Rooster: Will you please teacher mommy to play Go Fish?
Peaches: When did Cleopatra die?
Me: A long time ago.
Me: Why did she die, or why was it a long time ago?
Peaches: Why she died?
Me: Well, she lived a long, long, long time ago, so she can't be alive today.
Peaches: When she died?
Me: Hundreds and hundreds of years ago.
My husband: Thousands!
Peaches: In the old days?
Me: Yes, in the very, very old days.
Peaches: When they used to have telephone booths?
Friday, January 22, 2010
I feel like I am losing my mind.
Forget 1,000 paper cuts. I feel like I've been raked by a cheese grater.
My harder kid seems a tick easier, my easier kid seems to have taken a dive off the upper edge of the Grand Canyon.
Yeah, I know, read me the news about Haiti and shut me up already. I hear ya, I hear ya absolutely, friend. But.
Will someone please do something about Peaches? Or with her? Or to her?
I mean REALLY. REALLY.
Thursday, January 21, 2010
But it IS real. The fear, I mean. And the jinxes.
So, how do I go about telling you the good stuff?
The only thing I can think to improve my odds is to first couch it in a steaming pile of complaints. Allow me to dump this:
- When I put sunflower seed butter on Roo's toast tonight instead of Earth Balance, he threw a football at my head. At close range.
- I am pretty sure I could have paid for Julia's red carpet dress with what I've spent so far on Good Nights.
- My car is on a recall list for a possible defect that terrifies me too much to describe to you in a post about jinxes. The dealership says it can't help me with the fix for month.
- My son's teachers want him to learn to snap his own pants, and we are trying, but it doesn't help that he can't see the snap over his melon belly. No store I can find has sizes that fit him. Size 5husky are too tight, size 6husky are too long, and it's too cold for shorts.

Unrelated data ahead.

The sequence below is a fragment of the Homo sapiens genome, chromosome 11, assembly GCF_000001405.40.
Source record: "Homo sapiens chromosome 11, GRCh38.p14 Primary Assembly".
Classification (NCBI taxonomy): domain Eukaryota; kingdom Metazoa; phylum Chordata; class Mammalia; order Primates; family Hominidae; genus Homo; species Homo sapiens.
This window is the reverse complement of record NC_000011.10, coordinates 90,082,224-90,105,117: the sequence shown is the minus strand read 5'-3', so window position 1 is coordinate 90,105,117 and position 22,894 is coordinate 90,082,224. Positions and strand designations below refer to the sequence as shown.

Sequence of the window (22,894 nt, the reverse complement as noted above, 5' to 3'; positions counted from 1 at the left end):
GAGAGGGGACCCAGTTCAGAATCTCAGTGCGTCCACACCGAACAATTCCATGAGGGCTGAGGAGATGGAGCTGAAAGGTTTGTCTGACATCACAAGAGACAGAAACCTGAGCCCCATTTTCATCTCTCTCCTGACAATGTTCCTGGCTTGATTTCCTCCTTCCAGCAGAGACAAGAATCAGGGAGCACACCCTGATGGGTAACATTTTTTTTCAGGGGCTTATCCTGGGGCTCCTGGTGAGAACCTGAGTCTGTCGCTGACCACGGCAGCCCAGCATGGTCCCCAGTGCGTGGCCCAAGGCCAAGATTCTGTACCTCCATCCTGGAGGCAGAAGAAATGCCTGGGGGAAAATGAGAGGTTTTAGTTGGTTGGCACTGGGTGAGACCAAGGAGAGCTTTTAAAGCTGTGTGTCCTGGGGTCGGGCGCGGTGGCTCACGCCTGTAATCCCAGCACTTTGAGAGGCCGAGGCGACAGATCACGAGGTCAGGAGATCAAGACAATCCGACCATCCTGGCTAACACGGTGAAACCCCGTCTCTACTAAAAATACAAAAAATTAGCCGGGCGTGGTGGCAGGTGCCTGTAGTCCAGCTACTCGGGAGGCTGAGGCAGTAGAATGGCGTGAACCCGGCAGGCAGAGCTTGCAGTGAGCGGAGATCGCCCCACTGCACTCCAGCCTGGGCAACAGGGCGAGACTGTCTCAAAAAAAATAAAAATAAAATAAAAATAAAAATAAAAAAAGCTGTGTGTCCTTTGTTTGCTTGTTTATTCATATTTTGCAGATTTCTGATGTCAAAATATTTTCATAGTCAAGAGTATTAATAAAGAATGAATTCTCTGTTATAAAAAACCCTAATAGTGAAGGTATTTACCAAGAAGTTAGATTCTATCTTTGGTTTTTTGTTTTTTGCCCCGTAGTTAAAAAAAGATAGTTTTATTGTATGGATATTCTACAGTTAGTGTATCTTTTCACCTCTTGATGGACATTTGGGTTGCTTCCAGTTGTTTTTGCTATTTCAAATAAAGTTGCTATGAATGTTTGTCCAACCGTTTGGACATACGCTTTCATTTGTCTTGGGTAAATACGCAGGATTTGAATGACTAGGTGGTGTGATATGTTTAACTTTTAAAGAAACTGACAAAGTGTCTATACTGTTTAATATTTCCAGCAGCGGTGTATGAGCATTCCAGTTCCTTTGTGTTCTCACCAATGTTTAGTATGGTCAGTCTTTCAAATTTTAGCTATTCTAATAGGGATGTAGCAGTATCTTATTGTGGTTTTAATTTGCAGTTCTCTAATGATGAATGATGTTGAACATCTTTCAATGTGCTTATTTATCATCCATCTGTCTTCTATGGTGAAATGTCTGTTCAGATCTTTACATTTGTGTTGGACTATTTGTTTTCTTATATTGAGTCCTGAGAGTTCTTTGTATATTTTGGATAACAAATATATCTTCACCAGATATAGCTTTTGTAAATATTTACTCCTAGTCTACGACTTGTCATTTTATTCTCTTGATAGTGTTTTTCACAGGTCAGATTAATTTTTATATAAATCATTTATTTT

- Peaches has hit a phase of, um, okay, disequilibrium. But incessent whining and shrill screaming and absurd, obsessive demands make me want to describe it as b*tchiness. Sorry, I should have more patience.
- I tried nine times to find out about Roo's day. Every answer one of the various and detailed answers he gave came from his Peter Pan CD.
- Tomorrow I get to take 60 kindergarten students on a full day field trip to an art museum renowned not so much for its child-friendly art but for its gardens --- during the worst series of endless storms to have hit these parts in some time. I am listening to hail fall as I write this. The museum officials do not allow you to eat inside, and they do not have shelter where you can eat outside, and there are NOT enough bathrooms to suit me. This is how I spend my "vacation" days.
Okay, on the off chance anyone is still with me, I posit this theory, owning that it may be entirely wrong, and also that the deities might be about to smite me:
The Rooster seems like he is emerging. We spent the last year giving him some medication we believed would help him regulate his aggression, and when we learned we had to wean him off it I felt terrified, only to find out that with every level we reduce on his medication, he appears more peaceful, present, communicative, and happy. Now I find myself looking forward to April when he'll be completely chemical free.
I CANNOT BELIEVE I JUST TOLD YOU THAT. AND ON A NIGHT WHERE WE'VE HAD THUNDER AND LIGHTNING.
Climbing UNDER my bed now...
Please do a purification ritual on my behalf, send our family any of your spare good karma, and wrap the rooster in a protective force field. Knock on something, burn some incense, and call me mean names. Anything, anything, but keep away the jinxy deities.
Wednesday, January 20, 2010
See, we have a fireplace that is just fine, now. It isn't fancy or luxurious or impressive or remarkable. My glee about the fireplace might seem disproportionate; I know J likes the fireplace, but doesn't feel the same degree of exuberance about the recent remodel of its facade that I do. Almost every time I look at it, notice its simple and unobtrusive way of fitting in with our basic little home, I find myself sighing with satisfaction. (Okay, and maybe fantasizing just a wee bit about painting over that stark bright white paint, but who wants to get all picky...) I'm glad I finally found a local handyman, got J to help mock up an easy design in Photoshop, selected soothing natural materials, and ponied up the necessary cash, because it makes walking through my front door each day a little easier. I like overcoming the uglies.